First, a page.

[ISN] New face of tech security
isn at c4i.org
Fri Jan 13 05:18:54 EST 2006
BY LESLIE BROOKS SUZUKAMO
Jan. 12, 2006
When 23-year-old David Luttrell gets his master's degree in
information technology a couple years from now, he doesn't want to
work with computers - he wants to work with the people who work with
"Ideally, it'll be something where I'm managing a (computer) security
department or regular IT department," the Metropolitan State
University student from Rush City said. "I don't want to be the guy
rolling up his sleeves and up to my elbows in wires."
Luttrell is not your classic geek. He has a bachelor's degree in
business and discovered his affinity for computers after the trucking
company where he works introduced automation not long ago. He's now
interning part-time at the state Department of Revenue's
security-conscious technology unit.
If the state of Minnesota has its way, Luttrell and others like him
may become the new face of computer security.
The state has seeded a new program at the Twin Cities' Metro State to
create advanced courses and curriculum in computer security. It wants
to bridge the chasm between the basement server room where a company's
IT workers toil and the corner suites where the executives hang out.
In a world where new computer vulnerabilities are discovered weekly,
the need for more technology bodyguards is no longer questioned. By
2008, the research firm IDC believes more than 800,000 new security
professionals will join the 1.3 million already employed.
But the real problem in security isn't finding technicians who know
how to cobble together a decent firewall, according to St. Paul
computer consultant Mike O'Connor. It is finding managers who can
write sound security practices and help executives use technology to
comply with new financial reporting and privacy laws like Sarbanes-
"It's the business stuff they need to know. Those folks are really
scarce," O'Connor said.
So this fall, the state awarded a $4.8 million "center of excellence"
grant to Metro State to create both undergraduate and graduate
programs in computer security.
The state's vision is to build a center that would train a cadre of
future information security managers and executives who would be
closely tied to Minnesota businesses.
Metro State officials have classes approved by the National Security
Agency for its still-developing Center for Strategic Information
Systems and Security. Classes began in September but the center
doesn't expect to hire a director until February.
Those courses will lead to four-year bachelor of applied science
degrees in computer security or computer forensics, said Steve
Creason, associate professor in the university's College of Management
and one of the architects of the program.
The two-year master's program in which Luttrell is enrolled combines
both business and technical training. A Ph.D. program could be down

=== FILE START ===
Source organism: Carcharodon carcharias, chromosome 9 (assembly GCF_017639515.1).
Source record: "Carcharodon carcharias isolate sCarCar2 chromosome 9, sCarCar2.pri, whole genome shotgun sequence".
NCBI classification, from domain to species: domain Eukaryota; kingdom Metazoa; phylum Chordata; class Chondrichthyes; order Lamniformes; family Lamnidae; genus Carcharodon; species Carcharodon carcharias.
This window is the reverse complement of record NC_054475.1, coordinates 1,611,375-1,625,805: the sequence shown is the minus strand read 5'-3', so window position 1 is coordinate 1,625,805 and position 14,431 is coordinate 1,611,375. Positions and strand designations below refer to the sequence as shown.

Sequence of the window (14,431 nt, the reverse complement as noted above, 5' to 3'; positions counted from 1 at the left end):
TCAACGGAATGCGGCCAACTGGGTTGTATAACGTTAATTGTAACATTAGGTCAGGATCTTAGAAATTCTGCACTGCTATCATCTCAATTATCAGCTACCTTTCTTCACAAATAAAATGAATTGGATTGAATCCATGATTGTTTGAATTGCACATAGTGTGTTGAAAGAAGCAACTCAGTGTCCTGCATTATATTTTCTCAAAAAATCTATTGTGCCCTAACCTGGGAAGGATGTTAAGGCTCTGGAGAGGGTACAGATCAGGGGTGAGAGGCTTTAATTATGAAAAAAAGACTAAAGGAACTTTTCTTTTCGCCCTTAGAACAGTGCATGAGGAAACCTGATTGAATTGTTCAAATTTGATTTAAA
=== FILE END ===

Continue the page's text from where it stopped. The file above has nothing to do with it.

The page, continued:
the road too, Creason said.
The state hopes the center could crank out not just new workers or
research but maybe even spawn a mini-industry devoted to computer
security and the burgeoning area of Internet telephony. Other states
have the same idea, though, and this could provide some competition
for the Minnesota program.
Iowa State University in Ames has an advanced computing center to help
develop the next generation of data security. Dakota State University
in Madison, S.D., offers bachelor and master's degree programs in
"information assurance" also certified by the NSA.
All of these programs are so new that it's hard to assess them. It's
probably safe to say, however, that the most rigorous of the new
programs, announced in December, is offered by the SANS Institute in
Bethesda, Md. SANS is renowned as one of the world's largest sources
of information security training and certification and as the operator
of the Internet Storm Center, an early warning system for viruses and
The Maryland Higher Education Commission has approved separate
master's degree programs in security engineering and management at
SANS, designed for people from around the country who have been picked
to assume leadership roles by their companies, said Alan Paller, SANS
director of research.
"American corporations are being riddled by (computer) attacks - they
are being defended very badly," Paller said.
To develop its four-year program, Metro State partnered with existing
two-year programs at Inver Hills Community College in Inver Grove
Heights and Minneapolis Community and Technical College. The three
schools are cooperating to allow graduates from the more technically
oriented two-year programs at the colleges to transfer seamlessly to
Metro State and finish up in only two more years.
Focusing on a niche like computer security and Internet
telecommunications allows universities like Metro State "to get away
from being plain vanilla schools," said David Anderson, dean of the
center for professional development and work force development at
Inver Hills Community College.
The program also could raise Minnesota's profile by letting its
students test ideas in real workplaces, turning the program into a
security "proving ground," added Ken Niemi, vice chancellor for
information technology at the Minnesota State Colleges and
Universities, which oversees Metro State.
Leslie Brooks Suzukamo covers telecommunications and technology and
can be reached at lsuzukamo at pioneerpress.com or 651-228-5475.
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